Coyotes typically have fur colors ranging from gray to beige to brown, and can sometimes even be completely black or white. But it’s not often you find a pure white coyote.
In fact, you may not even be aware that white coyotes even exist. Today, we will discuss the question: Are white coyotes rare?
Table of Contents
- White Coyotes are Incredibly Rare
- Albino Coyotes Are Rarer Than Other White Coyotes
- Most “White Coyotes” Are Actually Light-Colored Coyotes
- White Coyotes are More Common in Specific Areas
- How Common are Black Coyotes?
White Coyotes are Incredibly Rare
While coyotes often have white patches of fur, finding a pure white coyote is not common at all.
When white coyotes are spotted, they often make headlines in local journals, as this one in the Portland Press Herald did when it was found in Maine.
That white coyote was one of two spotted in the state in a few years, and there have probably been more sightings that weren’t reported. Considering there are 15,000 coyotes in Maine alone, white coyotes are pretty rare, but they aren’t unicorns.
These rare coyotes are likely white because of a random mutation in their pigment gene.
It’s not a beneficial mutation – hunting and hiding from predators is probably a lot harder with bright white fur – so the gene doesn’t spread through coyote populations.
Another reason coyotes may be all white is that they’re albino. Like all animals, coyotes can be born without the ability to produce pigment, making their fur completely white, and their eyes, nose, and skin light pink. But this doesn’t happen very often.
In addition to this, coyotes are simply reclusive creatures in general. Aside from the early morning or night, it is uncommon to see coyotes in general.
In fact, coyotes are so elusive that many people wonder if they only come out during certain times, such as a full moon.
Albino Coyotes Are Rarer Than Other White Coyotes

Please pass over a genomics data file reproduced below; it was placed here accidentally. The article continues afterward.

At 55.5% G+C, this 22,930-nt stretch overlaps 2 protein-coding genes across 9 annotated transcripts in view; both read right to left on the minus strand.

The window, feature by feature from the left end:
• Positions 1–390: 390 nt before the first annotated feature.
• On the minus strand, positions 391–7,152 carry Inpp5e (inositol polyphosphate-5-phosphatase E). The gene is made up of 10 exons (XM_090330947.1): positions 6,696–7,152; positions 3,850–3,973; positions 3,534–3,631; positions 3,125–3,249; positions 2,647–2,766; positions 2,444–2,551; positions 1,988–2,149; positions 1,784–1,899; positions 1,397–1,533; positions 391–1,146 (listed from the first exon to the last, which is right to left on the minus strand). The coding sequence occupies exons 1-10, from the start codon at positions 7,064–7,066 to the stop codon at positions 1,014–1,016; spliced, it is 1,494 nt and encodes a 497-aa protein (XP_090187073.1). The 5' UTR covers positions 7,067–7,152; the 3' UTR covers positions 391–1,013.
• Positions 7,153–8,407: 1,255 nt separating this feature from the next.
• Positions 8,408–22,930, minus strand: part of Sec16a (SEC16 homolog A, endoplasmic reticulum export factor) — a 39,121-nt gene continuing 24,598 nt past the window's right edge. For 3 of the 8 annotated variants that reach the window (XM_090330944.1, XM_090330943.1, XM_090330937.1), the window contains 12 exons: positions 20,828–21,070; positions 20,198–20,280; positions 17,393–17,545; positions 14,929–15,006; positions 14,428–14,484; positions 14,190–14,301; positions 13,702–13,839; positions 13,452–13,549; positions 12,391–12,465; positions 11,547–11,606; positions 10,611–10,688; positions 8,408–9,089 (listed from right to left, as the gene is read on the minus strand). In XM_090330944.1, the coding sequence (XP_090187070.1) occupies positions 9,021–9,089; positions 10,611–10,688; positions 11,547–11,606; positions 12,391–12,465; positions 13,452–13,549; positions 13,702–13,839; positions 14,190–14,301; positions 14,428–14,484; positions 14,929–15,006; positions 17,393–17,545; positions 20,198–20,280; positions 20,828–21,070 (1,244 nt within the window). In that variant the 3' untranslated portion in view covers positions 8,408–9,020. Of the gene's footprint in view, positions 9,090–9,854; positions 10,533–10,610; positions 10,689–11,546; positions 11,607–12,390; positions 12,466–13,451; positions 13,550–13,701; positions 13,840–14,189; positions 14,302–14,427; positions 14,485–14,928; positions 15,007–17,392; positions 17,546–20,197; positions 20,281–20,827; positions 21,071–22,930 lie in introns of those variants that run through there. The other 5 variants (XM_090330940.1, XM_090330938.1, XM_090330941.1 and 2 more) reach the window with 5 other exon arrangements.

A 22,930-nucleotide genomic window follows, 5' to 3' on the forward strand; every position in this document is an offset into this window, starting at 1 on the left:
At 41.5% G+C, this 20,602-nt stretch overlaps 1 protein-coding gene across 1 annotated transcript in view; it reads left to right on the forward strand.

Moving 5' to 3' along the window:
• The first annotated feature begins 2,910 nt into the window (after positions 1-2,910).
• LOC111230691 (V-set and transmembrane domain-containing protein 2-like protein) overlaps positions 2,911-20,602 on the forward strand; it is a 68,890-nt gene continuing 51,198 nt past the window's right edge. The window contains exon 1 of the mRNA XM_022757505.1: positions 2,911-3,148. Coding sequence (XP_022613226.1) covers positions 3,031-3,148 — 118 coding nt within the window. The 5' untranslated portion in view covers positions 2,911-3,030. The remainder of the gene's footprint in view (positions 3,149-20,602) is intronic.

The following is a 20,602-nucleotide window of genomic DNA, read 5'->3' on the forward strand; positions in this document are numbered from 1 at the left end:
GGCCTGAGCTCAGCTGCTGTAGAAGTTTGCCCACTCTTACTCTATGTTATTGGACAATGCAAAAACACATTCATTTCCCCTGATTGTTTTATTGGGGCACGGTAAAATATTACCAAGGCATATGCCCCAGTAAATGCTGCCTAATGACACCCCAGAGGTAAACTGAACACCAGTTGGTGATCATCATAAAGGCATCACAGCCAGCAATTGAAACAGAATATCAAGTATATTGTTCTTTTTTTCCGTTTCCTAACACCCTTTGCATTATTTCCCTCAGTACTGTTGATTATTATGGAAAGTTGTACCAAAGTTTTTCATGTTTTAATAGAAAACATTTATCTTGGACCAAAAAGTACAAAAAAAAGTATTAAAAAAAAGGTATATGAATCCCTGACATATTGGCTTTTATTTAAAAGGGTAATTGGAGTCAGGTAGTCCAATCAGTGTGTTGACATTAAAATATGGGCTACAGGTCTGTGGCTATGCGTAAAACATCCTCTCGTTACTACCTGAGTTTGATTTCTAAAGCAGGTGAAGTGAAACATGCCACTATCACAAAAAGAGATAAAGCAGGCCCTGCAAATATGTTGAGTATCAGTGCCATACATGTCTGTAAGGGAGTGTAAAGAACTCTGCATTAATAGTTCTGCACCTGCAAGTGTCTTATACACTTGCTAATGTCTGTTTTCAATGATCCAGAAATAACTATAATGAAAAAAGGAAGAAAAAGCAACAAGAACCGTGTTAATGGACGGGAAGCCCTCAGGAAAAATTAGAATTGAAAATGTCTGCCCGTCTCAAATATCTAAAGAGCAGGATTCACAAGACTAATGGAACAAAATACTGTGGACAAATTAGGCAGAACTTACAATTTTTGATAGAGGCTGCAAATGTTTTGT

Unable to produce pigment, albino coyotes are completely white and often blind, leading to a low survival rate.
Like other albino wildlife, the frequency of albino coyotes is likely around one in 20,000 to 300,000 individuals – so it’s very unlikely you’ll ever come across an albino coyote, but it can happen.
Most “White Coyotes” Are Actually Light-Colored Coyotes
Some coyotes look white from far away, but upon a closer look have a gray tone to their fur, and tinges of yellow around their snout, ears, and back. Coyotes with these colors are more common than coyotes that are all white.
But even these light-colored coyotes are rare when compared to their darker gray and brown counterparts. Their pelts are often valued more highly since lighter fur is more desirable for clothing.
These lighter colors are more common on coyotes’ winter coats, in cold northern areas. When they molt their fur in April, May, and June, their fur becomes darker, often tipped with black.
But the throat, chest, and belly of most coyotes tend to be light or white in color.
Related: How Much Do Coyote Pelts Sell For?
White Coyotes are More Common in Specific Areas
There’s a group of white coyotes that are known to be living in northeastern Canada. Six coyotes in Newfoundland were found to be completely white, with only a few hints of tan color on their throats and ears.
The researchers who studied them found that they all shared a genetic trait that made them white, and it was probably inherited from a domestic dog.
At some point, one or more coyotes cross-bred with a golden-retriever, introducing a new gene into the coyote population that leads to white fur.
Because Newfoundland has long and snowy winters, being a white coyote could actually be a beneficial trait.
In warmer areas, a stark white coat of fur is likely a burden, as it makes for lousy camouflage when hunting prey. But in snowy areas, it may do the opposite and provide more camouflage.
Afterall, these white coyotes look almost like large arctic foxes. Even these northern white coyotes are uncommon, though: only 6 out of over 6000 coyotes were found to be all white. It doesn’t seem to be a fur color that’s very popular among coyotes.
How Common are Black Coyotes?
Coyotes that are completely black are also an uncommon find, but not as rare as white coyotes.
Numbers of black coyote sightings in some areas, such as Georgia, have reached up to 2 to 3% of the population, but in most places they are less common than that. Like white fur, it’s likely that the gene for black fur came from a domestic dog.
If you’ve spotted a white coyote, report it! White coyotes are a rare find. No one’s sure how many are actually out there, but the fact that they aren’t seen very often suggests they’re quite rare.